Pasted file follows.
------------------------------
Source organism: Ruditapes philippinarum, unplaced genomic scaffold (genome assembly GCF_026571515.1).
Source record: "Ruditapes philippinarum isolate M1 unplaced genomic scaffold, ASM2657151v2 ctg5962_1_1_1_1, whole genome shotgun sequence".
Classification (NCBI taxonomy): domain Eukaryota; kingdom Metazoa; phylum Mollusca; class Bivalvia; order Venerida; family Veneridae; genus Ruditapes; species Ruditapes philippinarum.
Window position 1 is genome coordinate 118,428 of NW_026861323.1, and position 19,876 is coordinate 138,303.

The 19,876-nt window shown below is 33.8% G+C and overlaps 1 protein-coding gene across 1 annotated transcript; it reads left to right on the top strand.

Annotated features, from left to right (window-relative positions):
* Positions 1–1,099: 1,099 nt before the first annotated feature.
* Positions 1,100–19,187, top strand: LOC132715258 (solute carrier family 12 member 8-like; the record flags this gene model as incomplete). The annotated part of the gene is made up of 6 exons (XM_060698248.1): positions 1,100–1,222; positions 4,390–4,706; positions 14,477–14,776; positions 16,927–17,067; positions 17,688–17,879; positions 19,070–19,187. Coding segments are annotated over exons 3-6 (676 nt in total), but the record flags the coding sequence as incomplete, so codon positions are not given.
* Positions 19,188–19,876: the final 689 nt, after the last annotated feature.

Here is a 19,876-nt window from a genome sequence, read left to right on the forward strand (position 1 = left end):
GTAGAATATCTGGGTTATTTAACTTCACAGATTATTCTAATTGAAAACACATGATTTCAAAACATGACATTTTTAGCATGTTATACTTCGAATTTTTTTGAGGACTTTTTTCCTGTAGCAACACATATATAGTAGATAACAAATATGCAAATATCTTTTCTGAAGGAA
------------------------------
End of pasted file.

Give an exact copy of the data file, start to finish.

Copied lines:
Source organism: Ruditapes philippinarum, unplaced genomic scaffold (genome assembly GCF_026571515.1).
Source record: "Ruditapes philippinarum isolate M1 unplaced genomic scaffold, ASM2657151v2 ctg5962_1_1_1_1, whole genome shotgun sequence".
Classification (NCBI taxonomy): domain Eukaryota; kingdom Metazoa; phylum Mollusca; class Bivalvia; order Venerida; family Veneridae; genus Ruditapes; species Ruditapes philippinarum.
Window position 1 is genome coordinate 118,428 of NW_026861323.1, and position 19,876 is coordinate 138,303.

The 19,876-nt window shown below is 33.8% G+C and overlaps 1 protein-coding gene across 1 annotated transcript; it reads left to right on the top strand.

Annotated features, from left to right (window-relative positions):
* Positions 1–1,099: 1,099 nt before the first annotated feature.
* Positions 1,100–19,187, top strand: LOC132715258 (solute carrier family 12 member 8-like; the record flags this gene model as incomplete). The annotated part of the gene is made up of 6 exons (XM_060698248.1): positions 1,100–1,222; positions 4,390–4,706; positions 14,477–14,776; positions 16,927–17,067; positions 17,688–17,879; positions 19,070–19,187. Coding segments are annotated over exons 3-6 (676 nt in total), but the record flags the coding sequence as incomplete, so codon positions are not given.
* Positions 19,188–19,876: the final 689 nt, after the last annotated feature.

Here is a 19,876-nt window from a genome sequence, read left to right on the forward strand (position 1 = left end):
GTAGAATATCTGGGTTATTTAACTTCACAGATTATTCTAATTGAAAACACATGATTTCAAAACATGACATTTTTAGCATGTTATACTTCGAATTTTTTTGAGGACTTTTTTCCTGTAGCAACACATATATAGTAGATAACAAATATGCAAATATCTTTTCTGAAGGAA